Pepsi is rebooting their Amp Energy line of energy drinks with new designs and a different focus on formulations. The change seems to be an admittance of defeat for Pepsi, which at one point had higher hopes for the brand to compete with Red Bull and Monster. While it cracked the #4 sales position in 2008, it has since fallen farther behind the leaders, now sitting below Rockstar, NOS, and Starbucks Doubleshot as well. Something had to be done.
It’s notable that Pepsi has pulled the flagship Amp brand from their NASCAR sponsorship of Dale Earnhardt Jr.’s #88 car, switching it for a brand that is showing growth, Diet Mountain Dew. No more Amp Energy Tradin’ Paint!
Red Bull still leads the field, but Monster is close behind. With Coke now distributing Monster, Pepsi picked up distribution of Rockstar, which is a solid #3 brand. It’s notable that the top 3 energy drinks are still independently owned. Coke bought Fuze, which gave them control of NOS, the #4 brand, while Pepsi’s partnership with Starbucks placed Doubleshot in #5. Right below that we find the current fate of Pepsi’s in-house energy drink, Amp, which at least is doing better than its Coke equivalent, Full Throttle. (Source: SymphonyIRI sales data)
When Pepsi last put a lot of focus on the Amp brand back in 2008, they launched a flurry of flavors with different functional elements thrown in. Joining the original flavor (plus its sugar free sibling) and Amp Energy Overdrive (Cherry) was Amp Energy Elevate (Mixed Berry), Amp Energy Traction (Grape), Amp Energy Relaunch (Orange). These were rounded out by a lemonade flavor, Amp Energy Lightning (along with a sugar free version). Tea was also part of the experiment, with both Amp Energy with Green Tea and Amp Energy with Black Tea joining the line. Over the years, some of those flavors just didn’t make the cut, namely the two teas and Relaunch, which were phased out. We’ve come a long way since the original Amp branding as a sub-offering of Mountain Dew!
For 2012, it appears that Pepsi has tried to streamline the Amp Energy brand a bit with some simpler options. Gone are the “extreme” names like Overdrive and Traction. There’s now a focus on 3 areas of “function”: Boost, Active, and Focus. The Boost lineup seems to be your classic “energy” setup, with caffeine and B vitamins being the selling point. Here you’ll find the original flavor (in the green can, still a throwback to the Mountain Dew days), Sugar Free, Cherry (formerly Overdrive), and Grape (formerly Traction).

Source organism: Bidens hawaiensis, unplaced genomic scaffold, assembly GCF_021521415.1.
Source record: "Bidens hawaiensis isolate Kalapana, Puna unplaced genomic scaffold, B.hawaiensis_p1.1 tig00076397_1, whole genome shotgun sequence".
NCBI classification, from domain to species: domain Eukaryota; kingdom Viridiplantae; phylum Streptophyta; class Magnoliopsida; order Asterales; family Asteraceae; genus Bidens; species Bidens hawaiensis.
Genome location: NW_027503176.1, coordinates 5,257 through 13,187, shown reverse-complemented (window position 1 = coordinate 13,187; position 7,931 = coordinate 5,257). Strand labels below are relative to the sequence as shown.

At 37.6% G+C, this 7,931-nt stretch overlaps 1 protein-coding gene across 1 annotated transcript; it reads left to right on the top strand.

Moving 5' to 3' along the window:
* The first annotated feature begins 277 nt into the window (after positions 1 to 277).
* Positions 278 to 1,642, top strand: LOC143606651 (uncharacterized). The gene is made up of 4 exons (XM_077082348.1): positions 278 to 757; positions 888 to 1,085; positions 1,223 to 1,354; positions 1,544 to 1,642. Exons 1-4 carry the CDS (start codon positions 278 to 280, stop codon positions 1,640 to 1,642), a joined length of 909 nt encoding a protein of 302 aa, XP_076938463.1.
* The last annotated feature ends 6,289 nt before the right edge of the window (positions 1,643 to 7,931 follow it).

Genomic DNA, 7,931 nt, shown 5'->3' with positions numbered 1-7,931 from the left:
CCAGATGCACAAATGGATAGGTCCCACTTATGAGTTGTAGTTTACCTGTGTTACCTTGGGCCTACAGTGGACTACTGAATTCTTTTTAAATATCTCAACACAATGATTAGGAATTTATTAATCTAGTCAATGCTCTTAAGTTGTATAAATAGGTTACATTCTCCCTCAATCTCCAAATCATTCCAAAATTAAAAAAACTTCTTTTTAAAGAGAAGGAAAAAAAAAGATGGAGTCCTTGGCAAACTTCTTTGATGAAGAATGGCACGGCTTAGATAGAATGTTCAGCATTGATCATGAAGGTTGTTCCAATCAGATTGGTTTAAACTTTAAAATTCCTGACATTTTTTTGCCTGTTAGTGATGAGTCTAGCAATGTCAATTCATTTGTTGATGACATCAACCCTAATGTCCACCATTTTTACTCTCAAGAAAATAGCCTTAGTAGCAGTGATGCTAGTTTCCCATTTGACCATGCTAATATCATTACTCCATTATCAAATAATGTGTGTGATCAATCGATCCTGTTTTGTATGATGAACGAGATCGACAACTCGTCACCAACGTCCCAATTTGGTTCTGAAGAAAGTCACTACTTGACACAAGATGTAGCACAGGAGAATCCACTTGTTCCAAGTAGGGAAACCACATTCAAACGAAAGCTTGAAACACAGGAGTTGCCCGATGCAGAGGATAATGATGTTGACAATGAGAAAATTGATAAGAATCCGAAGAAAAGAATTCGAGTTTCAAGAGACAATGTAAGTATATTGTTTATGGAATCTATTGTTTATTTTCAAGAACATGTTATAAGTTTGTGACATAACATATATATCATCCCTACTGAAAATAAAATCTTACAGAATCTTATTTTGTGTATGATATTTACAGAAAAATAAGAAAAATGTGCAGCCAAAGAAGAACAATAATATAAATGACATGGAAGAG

Next up is the Active subcategory, which not only features caffeine, but also electrolytes. Here we find the new name of the Lemonade flavor (formerly Lightning) and its Sugar Free version.
The final subcategory, Focus, features just one flavor: Mixed Berry (formerly Elevate). The functional elements of caffeine, choline, and theanine are pitched to help you think better. Or something like that.
All in all, the Amp Energy lineup is now 7 core flavors, which is pretty much what it had before, now with new looks and positioning. The packaging features less busy artwork, with the color of the drink being more prominently displayed. The functional subcategories receive high billing (Boost, Active, Focus), while the actual flavor names themselves are somewhat hard to find. I’m guessing the color of the can is going to be used more to help identify that.
The functional subcategories also bring a unique pattern to the lower half of each can, each representing the shaping of a sound wave, tying into the “Amp” name. Boost shows a wave growing in intensity, Active illustrates a declining wave that then increases, and Focus has a wave building to a large point of emphasis. While not the most innovative looks, the packaging does seem to layout the Amp Energy series as individual elements that feel like part of a larger system.
Now it’s up to the marketplace to decide if this brand refreshening actually translates into increased sales. What do you think?